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In 2023, organizations and employees working on on diversity, equity, and inclusion efforts had to work around new legislation and guidance that looked to dismantle some of their work. In Florida, DEI programming and activities have been banned from state universities. Last summer, the Supreme Court ended the use of race-based affirmative action in college admissions, which overruled nearly half a century of precedent that many universities used as a tool they claim was essential in keeping their campuses diverse.
Diversity and Inclusion Professionals, also known as DAIP, is a Rhode Island-based nonprofit that for 10 years has supported those pushing to promote DEI efforts in their own workplaces across the country. Despite recent political pushback, DAIP president Kevin Matta said it’s time to “double down on this effort” and “show the courage that we’re not going to change this or stop the progress that we’ve accomplished.”
Matta, who is also the director of people and culture at the United Way of Rhode Island, spoke to Globe Rhode Island about DAIP’s plans for 2024.
Q: Briefly explain what DAIP is. How does it work?
Matta: We support professionals across industries by giving them access and insights to relevant and provocative information that’s going to help them launch — wherever they are within their career — into a more informed space as a DEI professional. We have networking events, formalized programming, and unfiltered monthly conversations where folks can assess what the state of DEI is for them within their organizations.
What’s coming up for DAIP for this coming year?
For a long time, DAIP has been known as the gold star in Rhode Island for DEI professionals. But this year, we want to be able to offer a designation for organizations in the state that are committed to DEI work. They would receive an accreditation through DAIP that tells folks externally that this organization has been validated by DAIP to be completely equitable and inclusive as a workplace of choice.
How would this designation process work?
That means we’d be looking at the accessibility to transportation for employees to get to work every day. It also means looking at the restrooms, and ongoing training and development programming that each and every one of their employees have had, among other areas.
How long would it take for a business or organization to receive accreditation?
If a business is already practicing this work, it would take about a month to get accredited. If a business is new to this work and has not started any of the practices, then that’s where we would really get to partner with them and begin to offer consultative work. I could see that happening for about a year.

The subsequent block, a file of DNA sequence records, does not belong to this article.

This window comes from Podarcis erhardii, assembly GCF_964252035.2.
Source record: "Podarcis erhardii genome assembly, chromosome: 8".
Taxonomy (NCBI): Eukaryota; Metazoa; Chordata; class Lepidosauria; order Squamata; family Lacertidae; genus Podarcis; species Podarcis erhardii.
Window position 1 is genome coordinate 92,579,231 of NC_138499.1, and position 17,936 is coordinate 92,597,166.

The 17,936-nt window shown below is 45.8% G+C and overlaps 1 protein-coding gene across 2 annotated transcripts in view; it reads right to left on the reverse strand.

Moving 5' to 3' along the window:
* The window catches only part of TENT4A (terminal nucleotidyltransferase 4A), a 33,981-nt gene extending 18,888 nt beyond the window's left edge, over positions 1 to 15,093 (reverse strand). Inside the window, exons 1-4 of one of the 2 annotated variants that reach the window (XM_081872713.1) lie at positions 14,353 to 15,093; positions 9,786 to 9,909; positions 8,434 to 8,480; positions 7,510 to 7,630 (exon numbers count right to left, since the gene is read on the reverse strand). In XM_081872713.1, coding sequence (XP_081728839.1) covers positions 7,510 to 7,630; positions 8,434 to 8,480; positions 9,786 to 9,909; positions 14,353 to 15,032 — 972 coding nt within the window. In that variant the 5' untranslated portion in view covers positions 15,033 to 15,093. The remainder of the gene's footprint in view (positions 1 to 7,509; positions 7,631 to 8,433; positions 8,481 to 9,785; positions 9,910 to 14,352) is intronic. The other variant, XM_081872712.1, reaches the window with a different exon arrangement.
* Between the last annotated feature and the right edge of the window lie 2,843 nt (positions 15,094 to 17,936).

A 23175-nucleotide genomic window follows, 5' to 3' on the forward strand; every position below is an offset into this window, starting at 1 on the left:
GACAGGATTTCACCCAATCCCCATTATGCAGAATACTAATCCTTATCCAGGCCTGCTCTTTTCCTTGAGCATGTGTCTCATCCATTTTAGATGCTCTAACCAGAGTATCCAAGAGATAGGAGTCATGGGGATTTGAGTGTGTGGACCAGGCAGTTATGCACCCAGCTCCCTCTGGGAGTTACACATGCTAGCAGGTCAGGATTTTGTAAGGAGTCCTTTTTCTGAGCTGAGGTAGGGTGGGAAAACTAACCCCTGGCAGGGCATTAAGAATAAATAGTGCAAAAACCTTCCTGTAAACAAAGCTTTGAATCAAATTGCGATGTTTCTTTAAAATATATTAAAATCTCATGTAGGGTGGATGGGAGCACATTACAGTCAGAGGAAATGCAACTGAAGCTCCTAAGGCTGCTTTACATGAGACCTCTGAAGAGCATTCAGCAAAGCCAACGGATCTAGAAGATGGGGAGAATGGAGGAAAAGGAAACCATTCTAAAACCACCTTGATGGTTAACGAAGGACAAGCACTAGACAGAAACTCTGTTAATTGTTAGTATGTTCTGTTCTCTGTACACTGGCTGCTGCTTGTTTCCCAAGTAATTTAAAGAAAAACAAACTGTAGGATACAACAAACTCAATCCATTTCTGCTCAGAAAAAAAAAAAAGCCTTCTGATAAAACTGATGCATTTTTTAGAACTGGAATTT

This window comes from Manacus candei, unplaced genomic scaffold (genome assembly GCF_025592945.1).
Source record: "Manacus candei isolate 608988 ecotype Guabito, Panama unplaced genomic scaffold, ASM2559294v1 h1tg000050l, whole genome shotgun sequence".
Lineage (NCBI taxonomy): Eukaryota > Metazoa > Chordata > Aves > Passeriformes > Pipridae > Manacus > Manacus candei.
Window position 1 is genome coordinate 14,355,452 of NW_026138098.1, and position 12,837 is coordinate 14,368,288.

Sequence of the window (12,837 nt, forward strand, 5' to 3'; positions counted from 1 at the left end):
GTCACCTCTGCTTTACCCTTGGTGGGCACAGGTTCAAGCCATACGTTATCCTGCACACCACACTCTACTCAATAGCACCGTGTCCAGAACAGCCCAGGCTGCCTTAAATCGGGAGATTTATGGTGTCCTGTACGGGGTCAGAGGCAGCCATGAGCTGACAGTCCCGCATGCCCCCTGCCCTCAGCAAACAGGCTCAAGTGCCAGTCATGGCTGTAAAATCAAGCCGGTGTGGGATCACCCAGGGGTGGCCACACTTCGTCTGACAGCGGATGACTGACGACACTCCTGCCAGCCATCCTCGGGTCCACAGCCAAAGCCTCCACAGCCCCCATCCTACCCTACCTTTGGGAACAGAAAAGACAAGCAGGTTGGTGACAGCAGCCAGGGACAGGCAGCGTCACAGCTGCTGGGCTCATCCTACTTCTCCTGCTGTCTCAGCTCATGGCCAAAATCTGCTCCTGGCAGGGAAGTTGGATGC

How much will accreditation cost?
This won’t cost anything to businesses.
Are there any company policies or legislation in Rhode Island that have backtracked on their DEI efforts?
I’m seeing that some organizations that have previously doubled down on committing to diversity, equity, and inclusion are having to work around recent actions — such as the Supreme Court reversing affirmative action. It has become very fear-based, at some organizations, that if they were to fund any programming that was tied to racial equity, then they would be in trouble with the law. That is further complicating the ability for folks to be able to actually provide access to historically marginalized groups.
In 2022, a Harvard Business Review article said the biggest poorly kept secret among DEI professionals is that the actual efficacy of a large proportion of its “flagship” services — like unconscious bias training, racial sensitivity workshops, and the business case for “diversity” — is actually a lot lower than many practitioners make it out to be. What would you say to that?
I would say that I agree in some ways that it’s much lower in efficacy because folks are being required across their organizations to participate in these trainings. What we haven’t done well is launching into the human side of things first. When I worked at Blue Cross & Blue Shield of Rhode Island to develop DEI practices, I spent a whole year first just talking about equity, justice, and diversity before launching into any type of formalized training. That way, the sound and tone didn’t feel like this oppressive, outside feeling. It sounded like something that already belonged within this space.
What challenges does DAIP have in 2024?
Dollars aren’t coming in the way that they used to. We have to apply for very strict grants that require a lot of information while we are a 100 percent volunteer-led board organization. It’s the first year we’re really asking for money in different ways.
How much does DAIP need in 2024?
What would these funds primarily go to?
We want to provide programming free of charge. We want to ensure that what we’re doing is accessible and that we’re not overcomplicating the journey of other folks becoming DEI professionals because they don’t have the ability to pay a membership fee.
This interview has been lightly edited for length and clarity.